Rita v. US
The Supreme Court's long-awaited decision in Rita v. United States finally came out last week. Rita was the Court's first Federal sentencing decision since it declared the Federal Sentencing Guidelines advisory in Booker v. United States back in 2005. That decision, needless to say, caused a tumult in Federal sentencing, particularly with regard to the question of what role the Guidelines should continue to play. The fear was that the Guidelines, while now "advisory" in theory, were still viewed as mandatory in practice; that fear has only grown with the experiential realization that, since Booker was handed down, not a single within-Guidelines sentence has been reversed by a circuit court.
The Federal courts of appeals have far more power to review sentences than do Ohio courts by comparison, and Rita was supposed to establish some parameters for that power. In Booker, the Court had declared that the appellate courts could still review a sentence for "reasonableness," and the specific question in Rita was whether a sentence within the Guidelines is presumptively reasonable. As anticipated in most quarters, the Court held that it was, by an 8-1 vote, with only Justice Souter dissenting. In fact, the Court didn't even go that far, holding merely that a circuit court could employ that presumption, not that it had to.
While the Court stressed that this was a "nonbinding" presumption on appeal, rather than a presumption the district court should employ in determining the sentence, it's hard to see how that's going to make much difference in real life. Justice Breyer's opinion for the Court spends a fair amount of time talking in laudatory terms about all the research that went into the Guidelines. In recent years, some courts (and defense counsel) have argued that the sentencing provisions of 18 USC 3553, and especially that section's "parsimony provision" -- that a sentence should be "sufficient, but not greater than necessary" to achieve the section's purposes -- offers in itself a basis for variance from a Guidelines. Breyer, though, cuts that argument off at the knees by concluding that "the Guidelines, insofar as practicable, reflect a rough approximation of sentences that might achieve §3553(a)'s objectives." In other words, don't bother looking at 3553, because the Guidelines already take that into consideration.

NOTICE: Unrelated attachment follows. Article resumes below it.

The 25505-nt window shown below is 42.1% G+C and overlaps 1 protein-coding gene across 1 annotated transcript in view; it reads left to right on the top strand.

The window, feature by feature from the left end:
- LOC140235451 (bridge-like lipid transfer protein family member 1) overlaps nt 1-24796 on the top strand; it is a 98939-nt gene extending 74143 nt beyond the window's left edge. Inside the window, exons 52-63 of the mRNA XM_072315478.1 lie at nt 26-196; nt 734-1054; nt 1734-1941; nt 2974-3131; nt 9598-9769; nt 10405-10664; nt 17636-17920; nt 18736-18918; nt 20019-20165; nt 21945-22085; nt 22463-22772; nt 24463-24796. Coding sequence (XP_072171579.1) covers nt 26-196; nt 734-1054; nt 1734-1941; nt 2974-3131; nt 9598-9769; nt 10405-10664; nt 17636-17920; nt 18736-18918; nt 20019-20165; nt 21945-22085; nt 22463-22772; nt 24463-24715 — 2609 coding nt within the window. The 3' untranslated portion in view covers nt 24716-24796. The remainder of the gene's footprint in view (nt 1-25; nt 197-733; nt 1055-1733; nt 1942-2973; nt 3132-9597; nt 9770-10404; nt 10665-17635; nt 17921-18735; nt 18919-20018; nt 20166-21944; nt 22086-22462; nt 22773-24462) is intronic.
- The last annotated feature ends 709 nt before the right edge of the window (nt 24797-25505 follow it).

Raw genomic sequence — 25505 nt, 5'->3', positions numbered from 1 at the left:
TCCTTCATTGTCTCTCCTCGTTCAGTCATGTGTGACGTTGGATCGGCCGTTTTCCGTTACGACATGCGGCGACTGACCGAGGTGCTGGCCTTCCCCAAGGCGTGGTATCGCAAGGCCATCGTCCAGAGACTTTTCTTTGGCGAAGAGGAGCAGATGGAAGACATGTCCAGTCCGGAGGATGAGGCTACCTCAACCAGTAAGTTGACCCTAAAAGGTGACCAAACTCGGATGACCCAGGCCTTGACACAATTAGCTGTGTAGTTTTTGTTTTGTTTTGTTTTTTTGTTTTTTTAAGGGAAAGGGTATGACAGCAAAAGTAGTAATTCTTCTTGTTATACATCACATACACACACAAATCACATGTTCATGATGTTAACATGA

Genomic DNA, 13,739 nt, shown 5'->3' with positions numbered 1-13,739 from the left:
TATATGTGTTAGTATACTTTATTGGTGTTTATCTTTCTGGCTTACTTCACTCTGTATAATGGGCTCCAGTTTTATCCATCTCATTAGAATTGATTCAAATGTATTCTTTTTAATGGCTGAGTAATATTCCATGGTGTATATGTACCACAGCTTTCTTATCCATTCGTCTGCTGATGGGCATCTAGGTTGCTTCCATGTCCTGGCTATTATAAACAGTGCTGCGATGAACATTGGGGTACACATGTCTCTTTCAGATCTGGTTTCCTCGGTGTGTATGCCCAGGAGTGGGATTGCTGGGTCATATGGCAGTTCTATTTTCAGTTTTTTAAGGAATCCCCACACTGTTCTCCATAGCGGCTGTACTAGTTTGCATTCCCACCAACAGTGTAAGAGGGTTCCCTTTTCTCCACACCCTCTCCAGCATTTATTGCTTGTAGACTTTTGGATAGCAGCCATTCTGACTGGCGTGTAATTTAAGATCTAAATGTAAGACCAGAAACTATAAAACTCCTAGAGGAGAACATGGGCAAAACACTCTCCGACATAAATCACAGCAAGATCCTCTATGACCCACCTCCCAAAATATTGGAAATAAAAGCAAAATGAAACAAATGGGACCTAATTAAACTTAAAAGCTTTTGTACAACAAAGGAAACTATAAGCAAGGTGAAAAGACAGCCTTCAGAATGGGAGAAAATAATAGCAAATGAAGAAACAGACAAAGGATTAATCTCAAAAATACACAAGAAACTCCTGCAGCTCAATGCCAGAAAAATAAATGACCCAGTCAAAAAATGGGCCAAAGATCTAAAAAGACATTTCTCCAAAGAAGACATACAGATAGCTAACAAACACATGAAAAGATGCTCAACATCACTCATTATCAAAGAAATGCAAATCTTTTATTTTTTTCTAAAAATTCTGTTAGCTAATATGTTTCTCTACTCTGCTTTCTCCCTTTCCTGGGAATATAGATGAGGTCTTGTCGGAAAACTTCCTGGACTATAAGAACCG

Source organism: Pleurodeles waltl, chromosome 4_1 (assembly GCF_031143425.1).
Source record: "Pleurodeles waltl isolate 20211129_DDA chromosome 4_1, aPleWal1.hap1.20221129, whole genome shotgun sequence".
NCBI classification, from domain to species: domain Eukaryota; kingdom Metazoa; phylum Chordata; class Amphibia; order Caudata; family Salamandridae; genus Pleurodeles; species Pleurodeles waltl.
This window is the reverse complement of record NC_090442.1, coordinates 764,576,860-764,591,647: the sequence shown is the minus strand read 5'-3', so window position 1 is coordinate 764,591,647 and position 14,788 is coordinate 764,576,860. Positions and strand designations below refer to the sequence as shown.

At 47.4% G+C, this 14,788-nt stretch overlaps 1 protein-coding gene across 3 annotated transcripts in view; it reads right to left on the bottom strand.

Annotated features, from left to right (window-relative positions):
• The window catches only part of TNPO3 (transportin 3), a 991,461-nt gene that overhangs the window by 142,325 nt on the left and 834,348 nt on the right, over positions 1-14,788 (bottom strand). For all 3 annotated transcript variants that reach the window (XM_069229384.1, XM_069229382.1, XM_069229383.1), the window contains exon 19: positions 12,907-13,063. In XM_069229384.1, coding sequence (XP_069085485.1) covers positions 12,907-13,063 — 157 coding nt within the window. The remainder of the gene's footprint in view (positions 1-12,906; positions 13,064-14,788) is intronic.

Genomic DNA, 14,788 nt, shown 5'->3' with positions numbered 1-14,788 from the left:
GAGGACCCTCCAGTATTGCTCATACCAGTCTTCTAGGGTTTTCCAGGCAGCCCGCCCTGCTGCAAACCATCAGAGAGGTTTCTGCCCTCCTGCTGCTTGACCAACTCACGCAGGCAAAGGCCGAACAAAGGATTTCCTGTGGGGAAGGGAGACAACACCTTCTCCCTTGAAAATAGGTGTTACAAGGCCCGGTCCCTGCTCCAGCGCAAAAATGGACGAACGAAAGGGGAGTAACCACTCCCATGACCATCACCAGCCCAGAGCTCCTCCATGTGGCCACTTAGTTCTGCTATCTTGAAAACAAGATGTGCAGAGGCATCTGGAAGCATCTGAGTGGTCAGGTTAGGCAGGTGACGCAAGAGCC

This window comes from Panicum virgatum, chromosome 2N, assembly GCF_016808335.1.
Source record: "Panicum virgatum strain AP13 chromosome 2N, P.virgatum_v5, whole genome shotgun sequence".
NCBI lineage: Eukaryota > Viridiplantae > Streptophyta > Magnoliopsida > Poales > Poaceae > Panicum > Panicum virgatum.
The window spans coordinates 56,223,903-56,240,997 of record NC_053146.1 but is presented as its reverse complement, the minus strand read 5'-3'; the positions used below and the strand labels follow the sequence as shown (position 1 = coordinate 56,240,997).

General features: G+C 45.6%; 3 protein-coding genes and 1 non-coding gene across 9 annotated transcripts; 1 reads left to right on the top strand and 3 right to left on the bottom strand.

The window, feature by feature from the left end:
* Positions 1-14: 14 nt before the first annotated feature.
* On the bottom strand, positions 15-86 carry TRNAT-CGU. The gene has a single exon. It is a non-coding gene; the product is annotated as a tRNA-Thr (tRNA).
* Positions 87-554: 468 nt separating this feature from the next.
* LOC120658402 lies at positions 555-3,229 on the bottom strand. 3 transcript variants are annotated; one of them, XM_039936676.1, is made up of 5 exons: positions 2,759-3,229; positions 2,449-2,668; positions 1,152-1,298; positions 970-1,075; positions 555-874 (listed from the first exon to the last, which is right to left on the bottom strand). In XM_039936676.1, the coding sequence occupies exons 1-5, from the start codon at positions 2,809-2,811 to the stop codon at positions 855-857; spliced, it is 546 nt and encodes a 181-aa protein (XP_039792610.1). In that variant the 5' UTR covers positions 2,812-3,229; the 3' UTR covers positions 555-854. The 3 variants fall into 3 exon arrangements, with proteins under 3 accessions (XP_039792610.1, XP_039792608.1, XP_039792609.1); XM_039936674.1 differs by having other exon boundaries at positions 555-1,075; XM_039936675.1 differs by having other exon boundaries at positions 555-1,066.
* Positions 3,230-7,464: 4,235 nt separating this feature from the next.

As I'd mentioned in the past few weeks, Rita was supposed to be decided along with Claiborne v. US, which presented the flip side of the question: whether a sentence outside the guidelines was presumptively unreasonable. That case died with Claiborne, who was killed a month ago in a botched robbery attempt, but the Court has granted cert in a case presenting the same question, and that decision will come out next year. If the Court finds for the government in that one, too, then it's hard to see how a fiction that the Guidelines are merely advisory can be maintained. If a district judge knows that a within-guidelines sentence will be reviewed on the presumption that he did the right thing, and a sentence outside the guidelines will be reviewed on the presumption that he did the wrong thing, that's going to be a powerful incentive to choose a within-guidelines sentence. As Justice Souter noted in his dissent:
What works on appeal determines what works at trial, and if the Sentencing Commission's views are as weighty as the Court says they are, a trial judge will find it far easier to make the appropriate findings and sentence within the appropriate Guideline, than to go through the unorthodox factfinding necessary to justify a sentence outside the Guidelines range.
At any rate, the opinion is a lot more involved than the cursory treatment I've given it here. As always, Doug Berman, over at the Sentencing Law & Policy blog, is the go-to guy on sentencing issues. He's got some interesting and thought-provoking comments on Rita here, here, and here. And I'm sure he'll have more. If you do a lot of Federal criminal work, this is stuff you should be reading.